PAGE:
LV: You directed an episode that dealt with the issue of the over-sexualization of young black girls. Why did you feel like that was a particular issue that needed to be highlighted in this series?
RJ: I think often the complexities of being black in America are far and wide as we’re seeing in this present moment. But I think unfortunately, a lot of times when we are telling these stories, black women and girls get the least focus on the problems that are particular to them. There’s a long history in this country of over-sexualizing and adultifying black girls in a way that makes it easier for people to justify their own bad behavior and projections onto black girls.
We just scratched the surface. It’s a comedy and my relationship with my daughters, but there’s a lot more to talk about there and I think as a modern parent it’s important. This is a family of privilege, but it’s also a black family, so do you let your kids express themselves and be free and fuck the world or do you give them the information and context of what the world is like that they’re entering? What’s the balance there?
As a parent, that’s an important thing and culturally, understanding the long history of how black women and girls have been treated in this country, I hope this is the beginning of a much longer conversation.
LV: You’re an actress/writer/producer/director. You wear many hats, but is there a particular one you enjoy wearing more than others?
RJ: You know, I’ve been really lucky because there have been so many projects now where I get to do two of three or three of three sometimes — and “#blackAF” in particular — to start something from the ground up. Well, it was Kenya’s life, but to be a part of something from its inception, and to be able to help shape characters and storylines and jokes, and then be able to play those things that you were a part of helping to create, and then to direct those things. That’s really the dream, to be able to feel that invested where you get to be a part of it in every way. I love directing. I find it really hard to direct something that I’m in. I actually don’t know how people do it, it just doesn’t work for me, that’s a completely different hat. But writing/directing together is great and then writing and acting together is great. I think it’s just about what’s going to take the most energy on the day. And acting just takes a lot of energy. It’s hard to do anything else but that.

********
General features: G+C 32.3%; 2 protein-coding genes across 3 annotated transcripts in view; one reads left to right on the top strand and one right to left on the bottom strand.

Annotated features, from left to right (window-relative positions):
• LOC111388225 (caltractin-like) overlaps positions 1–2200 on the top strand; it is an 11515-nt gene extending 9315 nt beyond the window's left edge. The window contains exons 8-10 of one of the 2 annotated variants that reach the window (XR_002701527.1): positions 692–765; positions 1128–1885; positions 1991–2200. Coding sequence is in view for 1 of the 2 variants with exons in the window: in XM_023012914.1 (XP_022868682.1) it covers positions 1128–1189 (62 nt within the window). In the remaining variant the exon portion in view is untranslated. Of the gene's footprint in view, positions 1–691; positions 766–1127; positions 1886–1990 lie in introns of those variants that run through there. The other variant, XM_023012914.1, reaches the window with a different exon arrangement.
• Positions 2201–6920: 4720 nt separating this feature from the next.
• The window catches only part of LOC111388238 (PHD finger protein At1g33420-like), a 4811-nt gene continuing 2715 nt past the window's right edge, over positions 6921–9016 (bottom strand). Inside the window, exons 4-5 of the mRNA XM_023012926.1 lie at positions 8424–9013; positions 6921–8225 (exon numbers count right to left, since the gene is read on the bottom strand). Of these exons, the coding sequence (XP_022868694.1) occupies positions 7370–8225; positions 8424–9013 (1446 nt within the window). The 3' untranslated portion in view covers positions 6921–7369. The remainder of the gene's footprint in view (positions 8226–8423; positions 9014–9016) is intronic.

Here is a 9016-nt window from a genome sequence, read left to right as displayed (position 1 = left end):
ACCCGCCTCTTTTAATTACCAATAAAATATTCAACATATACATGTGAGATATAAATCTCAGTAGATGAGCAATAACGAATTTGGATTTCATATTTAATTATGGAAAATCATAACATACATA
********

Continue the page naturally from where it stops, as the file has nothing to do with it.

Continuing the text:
LV: You’ve been in and around the industry for a while. What’s one of the most important things you’ve learned over the years about the industry or about yourself?
RJ: Definitely that there’s no endpoint. I think I used to have this idea when I was younger that I would pass through a certain threshold of success and I would sit back and put my hands behind my head and be like, ‘I’ve made it!’ But that’s just not realistic. I thank God because for me — my dad has always taught me this — if you can keep your curiosity alive you’ll always have stuff to do, you’ll always get hired and you’ll always be able to create. I was almost relieved in a sense that when I did begin to experience the success — or what I deemed to be success — that it wasn’t fulfilling me because it was just a reminder that the process is the only thing that can really make life feel fulfilling.